In an email to Alexander Russo, Professor Linda Darling-Hammond, who helped create the high school, defended the high school’s “strong, highly personalized college-going program.” The graduation rate of 86 percent exceeds the state average. “In addition, 96 percent of graduates are admitted to college (including 53 percent to four-year colleges) — twice the rate of African American and Latino students in the state as a whole.” Half the students enroll in Early College classes on campus.
Given the horrendous drop-out rate for Ravenswood students who go to large public high schools — it’s estimated only one out of three receives a diploma — EPA Academy is helping students stay in school.
But its graduates are not prepared for college.
I won’t rain on Ms. Jacob’s follow up, but I want to interject here: Fifty-three percent of East Palo Alto Academy High’s students get admitted to a four-year school (and we’ve seen what the requirements for that have declined to), but ALL of the graduating class of Aspire’s Phoenix high school have applied to four-year colleges.
Same student demographics, massive disparity in philosophy, and massive disparity in outcome.
The 96 percent college admission rate is meaningless, since it includes community colleges, which take anyone, and California State University campuses, which admit students with a B average or better, regardless of test scores.
EPA Academy students are graded on a five-dimensional rubric, based on (1) Personal Responsibility; (2) Social Responsibility; (3) Communication Skills; (4) Application of Knowledge; and (5) Critical and Creative Thinking.
Only 20 percent of the grade is based on knowledge, notes Michele Kerr, who taught an ACT prep course for disadvantaged students at a nonprofit from 2007-09. Compared to district high school students, East Palo Academy tutees had “the lowest skills and the highest grades,” Kerr recalls. Students with high A averages turned out to have very poor reading and math skills, though their writing was relatively strong.
Lowest skills, highest grades.
Yup, that’s modern teaching!
EPA Academy students got into CSU on their grades, while much stronger students with lower grades were shut out, says Kerr, now a Stanford-trained high school teacher.
On CSU’s test of college readiness, no EPA Academy 11th graders were deemed ready for college English; only 11 percent were deemed ready for college-level math. Of course, they might catch up in 12th grade. But the state exam shows 11th graders are far behind. In English Language Arts, 54 percent are below basic, 40 percent basic, and only 6 percent proficient. No students tested as proficient in Algebra II or chemistry, 9 percent in biology, and 6 percent in U.S. history.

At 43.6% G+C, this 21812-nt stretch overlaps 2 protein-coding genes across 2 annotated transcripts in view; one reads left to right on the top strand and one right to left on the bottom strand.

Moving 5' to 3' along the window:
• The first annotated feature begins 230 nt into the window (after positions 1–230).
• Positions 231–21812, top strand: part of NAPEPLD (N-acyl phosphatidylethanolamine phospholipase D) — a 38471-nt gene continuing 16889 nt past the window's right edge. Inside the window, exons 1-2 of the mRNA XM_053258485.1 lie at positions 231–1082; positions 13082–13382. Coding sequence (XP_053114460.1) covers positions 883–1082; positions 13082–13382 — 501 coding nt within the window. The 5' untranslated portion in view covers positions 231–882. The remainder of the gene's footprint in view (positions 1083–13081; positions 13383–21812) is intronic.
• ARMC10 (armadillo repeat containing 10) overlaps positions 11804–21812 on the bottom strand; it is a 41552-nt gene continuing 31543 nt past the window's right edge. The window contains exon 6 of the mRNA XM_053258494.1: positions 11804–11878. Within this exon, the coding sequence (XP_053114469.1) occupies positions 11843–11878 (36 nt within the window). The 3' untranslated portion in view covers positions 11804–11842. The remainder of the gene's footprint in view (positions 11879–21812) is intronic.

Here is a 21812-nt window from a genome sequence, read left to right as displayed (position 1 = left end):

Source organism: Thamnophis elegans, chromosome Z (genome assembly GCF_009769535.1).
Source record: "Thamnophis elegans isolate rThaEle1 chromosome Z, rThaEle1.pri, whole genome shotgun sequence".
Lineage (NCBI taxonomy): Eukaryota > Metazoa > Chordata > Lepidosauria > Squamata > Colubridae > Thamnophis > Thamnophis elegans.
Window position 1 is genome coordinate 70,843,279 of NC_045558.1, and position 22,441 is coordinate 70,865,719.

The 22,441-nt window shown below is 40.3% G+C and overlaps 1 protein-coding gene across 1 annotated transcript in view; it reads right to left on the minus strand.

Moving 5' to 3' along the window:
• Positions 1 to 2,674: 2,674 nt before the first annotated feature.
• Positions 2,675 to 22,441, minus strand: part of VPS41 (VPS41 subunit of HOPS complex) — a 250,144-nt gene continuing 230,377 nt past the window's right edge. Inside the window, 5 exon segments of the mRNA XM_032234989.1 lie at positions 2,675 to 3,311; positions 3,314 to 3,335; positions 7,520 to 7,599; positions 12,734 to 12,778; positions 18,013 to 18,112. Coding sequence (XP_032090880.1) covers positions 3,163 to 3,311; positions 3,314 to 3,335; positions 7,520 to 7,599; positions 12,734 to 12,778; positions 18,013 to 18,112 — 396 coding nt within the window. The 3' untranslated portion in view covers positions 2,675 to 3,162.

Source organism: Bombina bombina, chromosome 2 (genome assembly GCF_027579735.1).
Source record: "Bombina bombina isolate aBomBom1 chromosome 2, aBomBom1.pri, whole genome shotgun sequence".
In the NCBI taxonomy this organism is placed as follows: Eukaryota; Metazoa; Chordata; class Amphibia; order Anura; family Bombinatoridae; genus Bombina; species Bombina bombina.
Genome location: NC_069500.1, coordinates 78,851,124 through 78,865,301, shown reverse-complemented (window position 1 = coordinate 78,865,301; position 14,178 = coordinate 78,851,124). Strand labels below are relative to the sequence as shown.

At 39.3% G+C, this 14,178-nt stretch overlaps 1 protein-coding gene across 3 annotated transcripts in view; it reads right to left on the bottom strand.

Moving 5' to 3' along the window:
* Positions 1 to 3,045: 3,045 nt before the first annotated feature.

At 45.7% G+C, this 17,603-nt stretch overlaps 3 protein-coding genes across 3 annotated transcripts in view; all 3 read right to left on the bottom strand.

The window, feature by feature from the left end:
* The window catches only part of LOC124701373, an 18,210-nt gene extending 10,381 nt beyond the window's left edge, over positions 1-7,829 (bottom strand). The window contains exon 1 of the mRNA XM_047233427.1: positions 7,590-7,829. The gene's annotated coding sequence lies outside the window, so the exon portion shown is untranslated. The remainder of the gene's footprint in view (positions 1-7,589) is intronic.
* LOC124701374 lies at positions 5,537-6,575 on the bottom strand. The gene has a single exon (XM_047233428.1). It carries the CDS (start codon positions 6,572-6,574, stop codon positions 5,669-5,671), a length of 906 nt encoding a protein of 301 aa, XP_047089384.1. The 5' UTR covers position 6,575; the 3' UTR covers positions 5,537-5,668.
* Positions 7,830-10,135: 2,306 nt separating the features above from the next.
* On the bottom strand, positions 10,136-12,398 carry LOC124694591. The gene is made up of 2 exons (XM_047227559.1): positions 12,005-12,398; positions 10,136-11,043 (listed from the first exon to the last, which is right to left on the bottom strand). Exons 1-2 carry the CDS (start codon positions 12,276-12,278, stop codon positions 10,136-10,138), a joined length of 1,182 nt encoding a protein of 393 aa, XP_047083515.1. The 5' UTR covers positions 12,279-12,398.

They’re in school five days a week, supposedly taking six hours of class per day. WHAT THE HELL ARE THEY BEING TAUGHT?
The median scores for SAT takers are in the high 300s in each section, about the 15th percentile. ACT scores average 15, equally low.
Apparently nothing that anybody tests for.
And we return to Sowell’s Social Visions once again. Had anybody asked me back when Stanford New Schools started their experiment, I’d have predicted precisely this outcome. I wouldn’t have understood as well as I do now why it would have been the right prediction, but I’d have made it: Total Failure.
The Unconstrained (“Progressive”) vision doesn’t work. But that vision embraces cognitive dissonance and hangs on for dear life in the face of all the evidence. Jacobs concludes:
When I started the reporting that led to my charter school book, Our School, I planned to write about the Aspire-Stanford school. I was at the school board meeting when Aspire-Stanford got the charter. I talked to East Palo Alto parents eager for a high school in their own town. I interviewed Shalvey and Darling-Hammond, who took the lead in getting the high school started.
However, I couldn’t get the access I needed — the inexperienced teachers didn’t want a writer taking note of their mistakes — so I ended up at Downtown College Prep, a charter high school in San Jose designed for underachievers from Mexican immigrant families.
As at East Palo Alto Academy, DCP started with a progressive philosophy and very high ideals. But the two high school teachers who started the school had no trouble acknowledging mistakes. When things didn’t go as they’d hoped — which happened a lot — they tried something else. No time or energy was wasted blaming the students’ poverty or the tests. The unofficial motto was: We’re not good now but we can get better. And they did.
Will Stanford education professors learn from their mistakes? I fear they’ll write off the elementary, claiming the program didn’t get enough time, and continue to claim the high school as a success. That would be a waste of a “teachable moment.”
Pointy-headed professors of Education admit error?
I will reiterate my ongoing argument: